The Australian book you should read next: Wake in Fright by Kenneth Cook | Books

I knew the story of Wake in Fright long before I read Kenneth Cook’s 1961 novel or saw the Ted Kotcheff film adaptation. A friend told me the plot after an abortive attempt to leave Darwin saw me rolling back into town, cooked campervan strapped to the top of a road train. Years later I heard it again from my boss at a cafe, when I copped to blowing the previous day’s wages into regrettable fragments, returning to work shabby and unslept. In the 1990s, with the novel out of print and film’s negatives famously lost, Wake in Fright existed primarily in the staticky gloam of cult movie timeslots, its searing imagery clinging like dust on sweat to those who stumbled in.

The story is easy to recap: John Grant is a preppy east coast teacher begrudgingly stationed in an outback school. His summer plans to holiday in Sydney “where nature deposited the graces she so firmly withheld from the west” are spectacularly derailed in Bundanyabba when Grant bets everything on, as Kipling put it, “one turn of pitch and toss” and, far from proving his manhood, plummets into degradation.

The nightmarish tension is harder to parse. It’s a particularly Australian horror story. Cold beer makes the unseemly affable, slakes a man’s mania for violence. Cooke captures the torments of an intoxicated brain perfectly. Scenes accrete like corrugations on a dirt road the reader speeds down drunk, hand plastered firmly over one eye.

A still from the 1971 Australian film Wake in Fright directed by Ted Kotcheff
Locals bet on two-up in the town of Bundanyabba in the 1971 film adaptation of Wake in Fright. Photograph: NLT Productions

This vision of Australia is ugly yet familiar. The cringingly urbane Grant despises the isolated land, contrasting this “apology for a town” to erotic fantasies of Sydney, temperate and cool like his rich-girl crush in tennis whites. His snobbery doesn’t inure him to the hard charms of Yabba folk though; brutes who treat the country like an adventure playground, pulling minerals from the earth by day, spraying blood across it by night. In the Yabba “mateship” can sustain or destroy. A mate is any man you drink with but only as long as you’re drinking.

It’s a portrait that apparently upset local film audiences in 1971. At an early screening, one outraged man shrieked “that’s not us!” and was rebuked by a young Jack Thompson, who plays a roo-shooting miner: “Sit down mate, that is us!” It’s still us in 2020, too. I recognise the mine-gouged land, the patriotic localism, nihilistic abandon. I know the condescending urban comportment and the no-bullshit bloke retort intimately. They are part of living here.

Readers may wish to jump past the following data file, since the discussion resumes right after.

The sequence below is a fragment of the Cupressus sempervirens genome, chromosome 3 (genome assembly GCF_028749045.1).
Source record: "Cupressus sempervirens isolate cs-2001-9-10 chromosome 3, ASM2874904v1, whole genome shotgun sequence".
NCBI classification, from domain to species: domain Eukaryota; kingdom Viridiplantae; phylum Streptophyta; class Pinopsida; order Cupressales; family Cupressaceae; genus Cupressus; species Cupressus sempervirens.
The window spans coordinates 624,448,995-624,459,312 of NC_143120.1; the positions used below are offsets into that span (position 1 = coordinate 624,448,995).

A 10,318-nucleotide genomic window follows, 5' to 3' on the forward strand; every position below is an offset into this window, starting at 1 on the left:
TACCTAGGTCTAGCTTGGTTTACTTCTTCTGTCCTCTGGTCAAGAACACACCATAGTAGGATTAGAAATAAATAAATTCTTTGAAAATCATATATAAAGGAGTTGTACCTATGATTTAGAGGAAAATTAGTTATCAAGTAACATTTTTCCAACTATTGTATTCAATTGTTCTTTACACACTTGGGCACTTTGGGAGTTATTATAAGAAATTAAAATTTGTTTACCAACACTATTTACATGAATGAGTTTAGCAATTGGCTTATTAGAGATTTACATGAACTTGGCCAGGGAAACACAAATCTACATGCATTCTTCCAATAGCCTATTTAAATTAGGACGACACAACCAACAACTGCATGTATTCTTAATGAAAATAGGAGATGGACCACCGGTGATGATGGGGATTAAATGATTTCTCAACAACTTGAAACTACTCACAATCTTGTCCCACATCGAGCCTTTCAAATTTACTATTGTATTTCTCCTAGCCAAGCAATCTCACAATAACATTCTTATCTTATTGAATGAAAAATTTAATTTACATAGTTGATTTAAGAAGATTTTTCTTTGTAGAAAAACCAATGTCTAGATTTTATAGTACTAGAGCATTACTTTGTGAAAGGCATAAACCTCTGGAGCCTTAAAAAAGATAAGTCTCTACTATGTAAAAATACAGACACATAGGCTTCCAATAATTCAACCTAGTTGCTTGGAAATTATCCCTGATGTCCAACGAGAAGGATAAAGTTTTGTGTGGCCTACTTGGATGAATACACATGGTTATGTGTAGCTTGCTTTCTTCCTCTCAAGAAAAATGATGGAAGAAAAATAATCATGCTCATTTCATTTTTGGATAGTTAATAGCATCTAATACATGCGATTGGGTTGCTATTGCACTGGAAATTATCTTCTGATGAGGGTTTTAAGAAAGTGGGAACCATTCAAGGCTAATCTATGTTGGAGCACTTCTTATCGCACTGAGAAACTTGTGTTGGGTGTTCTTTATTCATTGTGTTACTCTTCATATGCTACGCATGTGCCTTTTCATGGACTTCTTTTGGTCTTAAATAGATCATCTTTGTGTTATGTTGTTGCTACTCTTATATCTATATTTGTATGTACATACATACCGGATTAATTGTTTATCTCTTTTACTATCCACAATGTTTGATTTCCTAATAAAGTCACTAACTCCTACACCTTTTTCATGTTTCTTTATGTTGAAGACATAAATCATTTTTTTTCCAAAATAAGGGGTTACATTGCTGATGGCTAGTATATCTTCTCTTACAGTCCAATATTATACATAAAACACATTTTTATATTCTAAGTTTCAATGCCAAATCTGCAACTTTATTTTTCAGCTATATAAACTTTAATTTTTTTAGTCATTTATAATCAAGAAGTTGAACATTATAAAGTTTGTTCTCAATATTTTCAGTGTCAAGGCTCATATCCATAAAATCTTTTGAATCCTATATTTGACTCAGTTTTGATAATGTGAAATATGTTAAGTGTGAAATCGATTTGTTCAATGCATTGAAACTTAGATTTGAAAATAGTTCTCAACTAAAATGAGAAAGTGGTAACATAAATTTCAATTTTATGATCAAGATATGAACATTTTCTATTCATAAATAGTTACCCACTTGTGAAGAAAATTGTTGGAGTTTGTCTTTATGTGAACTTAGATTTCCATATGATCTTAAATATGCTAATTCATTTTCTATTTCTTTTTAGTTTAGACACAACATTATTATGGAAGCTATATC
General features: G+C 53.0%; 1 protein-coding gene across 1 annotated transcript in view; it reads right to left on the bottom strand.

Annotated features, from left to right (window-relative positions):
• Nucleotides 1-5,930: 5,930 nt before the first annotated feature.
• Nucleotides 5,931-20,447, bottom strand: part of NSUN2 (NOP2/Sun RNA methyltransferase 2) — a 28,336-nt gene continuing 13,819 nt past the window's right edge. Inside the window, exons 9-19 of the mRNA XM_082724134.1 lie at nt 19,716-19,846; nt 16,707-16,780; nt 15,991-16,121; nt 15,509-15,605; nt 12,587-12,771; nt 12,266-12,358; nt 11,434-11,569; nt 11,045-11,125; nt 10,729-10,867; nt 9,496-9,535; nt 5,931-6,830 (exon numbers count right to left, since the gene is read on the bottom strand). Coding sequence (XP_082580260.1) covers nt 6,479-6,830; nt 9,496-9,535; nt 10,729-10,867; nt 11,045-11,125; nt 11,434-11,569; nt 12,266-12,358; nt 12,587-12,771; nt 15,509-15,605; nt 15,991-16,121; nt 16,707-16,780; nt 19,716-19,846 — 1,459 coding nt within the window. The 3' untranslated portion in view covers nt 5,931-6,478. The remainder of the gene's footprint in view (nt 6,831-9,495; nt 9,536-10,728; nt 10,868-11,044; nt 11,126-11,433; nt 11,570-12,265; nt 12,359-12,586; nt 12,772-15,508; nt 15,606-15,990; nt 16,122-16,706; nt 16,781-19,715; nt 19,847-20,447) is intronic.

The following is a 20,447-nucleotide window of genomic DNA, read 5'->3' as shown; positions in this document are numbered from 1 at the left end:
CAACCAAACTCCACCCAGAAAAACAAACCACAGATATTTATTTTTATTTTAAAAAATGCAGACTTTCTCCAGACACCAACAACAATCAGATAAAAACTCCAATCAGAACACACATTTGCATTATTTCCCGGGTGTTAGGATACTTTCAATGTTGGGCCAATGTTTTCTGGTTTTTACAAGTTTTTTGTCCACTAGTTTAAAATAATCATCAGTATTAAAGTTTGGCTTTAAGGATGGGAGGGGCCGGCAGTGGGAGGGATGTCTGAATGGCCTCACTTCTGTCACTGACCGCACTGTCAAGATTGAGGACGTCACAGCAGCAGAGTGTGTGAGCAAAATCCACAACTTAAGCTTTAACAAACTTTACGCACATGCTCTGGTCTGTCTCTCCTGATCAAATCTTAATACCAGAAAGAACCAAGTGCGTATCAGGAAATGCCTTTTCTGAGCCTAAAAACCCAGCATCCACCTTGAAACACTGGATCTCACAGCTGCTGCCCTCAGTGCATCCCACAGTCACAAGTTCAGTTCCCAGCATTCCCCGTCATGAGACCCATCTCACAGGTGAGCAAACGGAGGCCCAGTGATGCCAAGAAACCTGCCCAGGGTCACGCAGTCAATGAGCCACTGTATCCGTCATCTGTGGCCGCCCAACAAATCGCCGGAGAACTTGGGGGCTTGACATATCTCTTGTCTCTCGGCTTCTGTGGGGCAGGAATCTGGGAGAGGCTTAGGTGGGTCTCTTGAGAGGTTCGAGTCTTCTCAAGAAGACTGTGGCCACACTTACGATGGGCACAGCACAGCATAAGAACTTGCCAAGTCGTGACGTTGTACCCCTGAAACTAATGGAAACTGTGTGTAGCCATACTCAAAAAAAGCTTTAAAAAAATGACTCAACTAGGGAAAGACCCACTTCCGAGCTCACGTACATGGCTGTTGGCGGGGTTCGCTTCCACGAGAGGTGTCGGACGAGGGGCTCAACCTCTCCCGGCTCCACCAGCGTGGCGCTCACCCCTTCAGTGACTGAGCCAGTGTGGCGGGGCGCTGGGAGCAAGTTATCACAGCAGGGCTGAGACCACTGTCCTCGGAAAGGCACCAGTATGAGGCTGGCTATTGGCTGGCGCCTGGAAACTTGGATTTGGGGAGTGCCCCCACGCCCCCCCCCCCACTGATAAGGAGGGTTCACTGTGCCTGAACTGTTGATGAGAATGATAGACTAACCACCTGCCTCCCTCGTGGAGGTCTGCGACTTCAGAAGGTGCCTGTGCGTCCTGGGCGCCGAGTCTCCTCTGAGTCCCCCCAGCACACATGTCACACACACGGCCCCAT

There are more nuanced portraits by younger writers though. Shaun Prescott’s 2017 novel The Town imagines a series of surreal sinkholes opening up in the central west of NSW and our very understanding of so-called Australia. He sees what Cook saw but is unafraid, “maybe inside the town there was another, parallel town, itself scarcely populated with the wandering lost, occupied by their own search for a hidden angle which could permit their access home”. In film, Alena Lodkina’s Strange Colours balances brutality with tenderness, cultivating gentle curiosity in the macho loneliness of Lighting Ridge. In both, environmental and psychological boundaries buckle around questions of gender and colonial history.

A man screaming with coins on his eyes
A mate is any man you drink with but only as long as you’re drinking. Photograph: NLT Productions

But perhaps in 1961, Wake in Fright was already surveying this terrain. According to Jacqueline Kent, Cook’s wife and biographer, the title comes from a poem about a bird who steals a cardinal’s ring and is cursed “that every night/he should dream of the devil and wake in a fright”. This lyric of theft and culpability invites a postcolonial reading. Grant notices the Indigenous man on the long train ride staring “constantly out of the window as though there might be something in the plains he had not seen before”. He alights and wonders, without asking, about the town’s name, “wasn’t yabba Aboriginal for talk?” Cook repeatedly describes the Yabba as a “dead heart”. Is Grant then an unwilling Marlow, torn from the conquest of Joseph Conrad’s 1901 Heart of Darkness to continue the bureaucratic business of 20th-century colonial administration? If so, Kurtz might be the mad, collective violence of white Australia, which thieves and decrees but does not listen or see.

The novel’s most intriguing moment comes during the kangaroo massacre. Grant, high on grog, the stink of large men and dogs, aims at a roo frozen in the spotlight. The bullet strikes so hard Grant feels he’s “thrust something into the animal with his hands”. It bubbles, chokes, is dead for sure. Yet when they approach, the carcass is gone. Worse, Grant knew it would be gone. What, then, took the bullet? It’s part of Grant of course, part of all men. But which part? Exceptionalism? Higher purpose? Reason? Whatever it represents, it’s spectral; a hole in our understanding. Maybe there’s a clue in the glib existential musings that end the book. Grant doesn’t know why he exists as he does but feels he’ll “probably find out sometime”. The reader is right to be dubious as the man walks into the pub.

• Wake in Fright by Kenneth Cook is available through Text Classics

• Briohny Doyle is the author of Adult Fantasy, published by Scribe

Source: The Guardian

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